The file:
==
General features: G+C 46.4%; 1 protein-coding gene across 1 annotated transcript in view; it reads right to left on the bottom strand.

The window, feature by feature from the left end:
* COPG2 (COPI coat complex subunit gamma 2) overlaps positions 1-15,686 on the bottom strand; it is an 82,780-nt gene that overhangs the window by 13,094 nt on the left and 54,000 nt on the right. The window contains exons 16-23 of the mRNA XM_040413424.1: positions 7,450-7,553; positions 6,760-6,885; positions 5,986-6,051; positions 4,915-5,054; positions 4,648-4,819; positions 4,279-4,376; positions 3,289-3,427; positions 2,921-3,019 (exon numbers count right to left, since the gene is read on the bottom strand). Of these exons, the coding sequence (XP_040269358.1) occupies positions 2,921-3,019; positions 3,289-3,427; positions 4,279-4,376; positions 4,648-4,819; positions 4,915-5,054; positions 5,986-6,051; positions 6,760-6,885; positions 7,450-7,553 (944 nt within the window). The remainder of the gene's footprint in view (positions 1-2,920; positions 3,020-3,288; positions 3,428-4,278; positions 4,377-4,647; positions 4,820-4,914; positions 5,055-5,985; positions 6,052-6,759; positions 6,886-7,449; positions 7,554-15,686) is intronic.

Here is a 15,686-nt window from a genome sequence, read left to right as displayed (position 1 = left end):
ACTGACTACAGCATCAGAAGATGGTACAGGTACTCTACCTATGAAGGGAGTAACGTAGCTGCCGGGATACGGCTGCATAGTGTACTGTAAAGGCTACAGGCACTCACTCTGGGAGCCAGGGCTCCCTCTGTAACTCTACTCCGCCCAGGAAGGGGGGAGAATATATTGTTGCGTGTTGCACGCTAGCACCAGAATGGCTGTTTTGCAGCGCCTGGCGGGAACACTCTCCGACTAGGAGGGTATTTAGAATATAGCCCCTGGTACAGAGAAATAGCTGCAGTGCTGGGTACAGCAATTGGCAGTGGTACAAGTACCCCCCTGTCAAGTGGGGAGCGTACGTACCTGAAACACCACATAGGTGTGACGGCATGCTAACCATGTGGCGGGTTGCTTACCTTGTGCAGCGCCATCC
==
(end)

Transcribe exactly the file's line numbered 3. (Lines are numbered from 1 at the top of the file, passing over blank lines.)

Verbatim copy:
* COPG2 (COPI coat complex subunit gamma 2) overlaps positions 1-15,686 on the bottom strand; it is an 82,780-nt gene that overhangs the window by 13,094 nt on the left and 54,000 nt on the right. The window contains exons 16-23 of the mRNA XM_040413424.1: positions 7,450-7,553; positions 6,760-6,885; positions 5,986-6,051; positions 4,915-5,054; positions 4,648-4,819; positions 4,279-4,376; positions 3,289-3,427; positions 2,921-3,019 (exon numbers count right to left, since the gene is read on the bottom strand). Of these exons, the coding sequence (XP_040269358.1) occupies positions 2,921-3,019; positions 3,289-3,427; positions 4,279-4,376; positions 4,648-4,819; positions 4,915-5,054; positions 5,986-6,051; positions 6,760-6,885; positions 7,450-7,553 (944 nt within the window). The remainder of the gene's footprint in view (positions 1-2,920; positions 3,020-3,288; positions 3,428-4,278; positions 4,377-4,647; positions 4,820-4,914; positions 5,055-5,985; positions 6,052-6,759; positions 6,886-7,449; positions 7,554-15,686) is intronic.